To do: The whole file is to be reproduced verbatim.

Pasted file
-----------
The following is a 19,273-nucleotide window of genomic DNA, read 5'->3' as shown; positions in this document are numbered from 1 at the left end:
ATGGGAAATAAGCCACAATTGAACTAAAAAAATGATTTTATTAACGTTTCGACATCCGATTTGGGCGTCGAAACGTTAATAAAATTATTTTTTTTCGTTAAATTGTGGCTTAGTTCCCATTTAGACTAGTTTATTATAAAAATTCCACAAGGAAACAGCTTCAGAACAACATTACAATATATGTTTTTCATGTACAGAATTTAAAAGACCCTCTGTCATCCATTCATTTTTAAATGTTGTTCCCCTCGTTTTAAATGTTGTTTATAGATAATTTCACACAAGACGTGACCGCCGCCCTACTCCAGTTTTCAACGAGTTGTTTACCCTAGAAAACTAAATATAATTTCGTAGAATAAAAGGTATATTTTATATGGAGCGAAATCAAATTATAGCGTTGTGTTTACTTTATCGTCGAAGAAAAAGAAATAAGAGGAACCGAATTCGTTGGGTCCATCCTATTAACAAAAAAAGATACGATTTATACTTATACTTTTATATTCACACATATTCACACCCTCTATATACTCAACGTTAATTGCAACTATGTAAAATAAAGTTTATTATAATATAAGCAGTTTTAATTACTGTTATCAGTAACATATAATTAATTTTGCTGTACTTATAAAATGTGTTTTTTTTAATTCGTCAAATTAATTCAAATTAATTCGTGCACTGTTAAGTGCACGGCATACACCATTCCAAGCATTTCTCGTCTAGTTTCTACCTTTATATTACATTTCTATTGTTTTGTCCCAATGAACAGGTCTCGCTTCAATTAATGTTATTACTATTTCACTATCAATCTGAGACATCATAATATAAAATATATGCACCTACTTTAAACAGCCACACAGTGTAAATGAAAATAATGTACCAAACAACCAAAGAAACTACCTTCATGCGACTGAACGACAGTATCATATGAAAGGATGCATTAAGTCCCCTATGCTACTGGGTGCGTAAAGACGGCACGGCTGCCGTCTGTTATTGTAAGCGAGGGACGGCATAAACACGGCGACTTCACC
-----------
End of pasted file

The following is a 19,273-nucleotide window of genomic DNA, read 5'->3' as shown; positions in this document are numbered from 1 at the left end:
ATGGGAAATAAGCCACAATTGAACTAAAAAAATGATTTTATTAACGTTTCGACATCCGATTTGGGCGTCGAAACGTTAATAAAATTATTTTTTTTCGTTAAATTGTGGCTTAGTTCCCATTTAGACTAGTTTATTATAAAAATTCCACAAGGAAACAGCTTCAGAACAACATTACAATATATGTTTTTCATGTACAGAATTTAAAAGACCCTCTGTCATCCATTCATTTTTAAATGTTGTTCCCCTCGTTTTAAATGTTGTTTATAGATAATTTCACACAAGACGTGACCGCCGCCCTACTCCAGTTTTCAACGAGTTGTTTACCCTAGAAAACTAAATATAATTTCGTAGAATAAAAGGTATATTTTATATGGAGCGAAATCAAATTATAGCGTTGTGTTTACTTTATCGTCGAAGAAAAAGAAATAAGAGGAACCGAATTCGTTGGGTCCATCCTATTAACAAAAAAAGATACGATTTATACTTATACTTTTATATTCACACATATTCACACCCTCTATATACTCAACGTTAATTGCAACTATGTAAAATAAAGTTTATTATAATATAAGCAGTTTTAATTACTGTTATCAGTAACATATAATTAATTTTGCTGTACTTATAAAATGTGTTTTTTTTAATTCGTCAAATTAATTCAAATTAATTCGTGCACTGTTAAGTGCACGGCATACACCATTCCAAGCATTTCTCGTCTAGTTTCTACCTTTATATTACATTTCTATTGTTTTGTCCCAATGAACAGGTCTCGCTTCAATTAATGTTATTACTATTTCACTATCAATCTGAGACATCATAATATAAAATATATGCACCTACTTTAAACAGCCACACAGTGTAAATGAAAATAATGTACCAAACAACCAAAGAAACTACCTTCATGCGACTGAACGACAGTATCATATGAAAGGATGCATTAAGTCCCCTATGCTACTGGGTGCGTAAAGACGGCACGGCTGCCGTCTGTTATTGTAAGCGAGGGACGGCATAAACACGGCGACTTCACC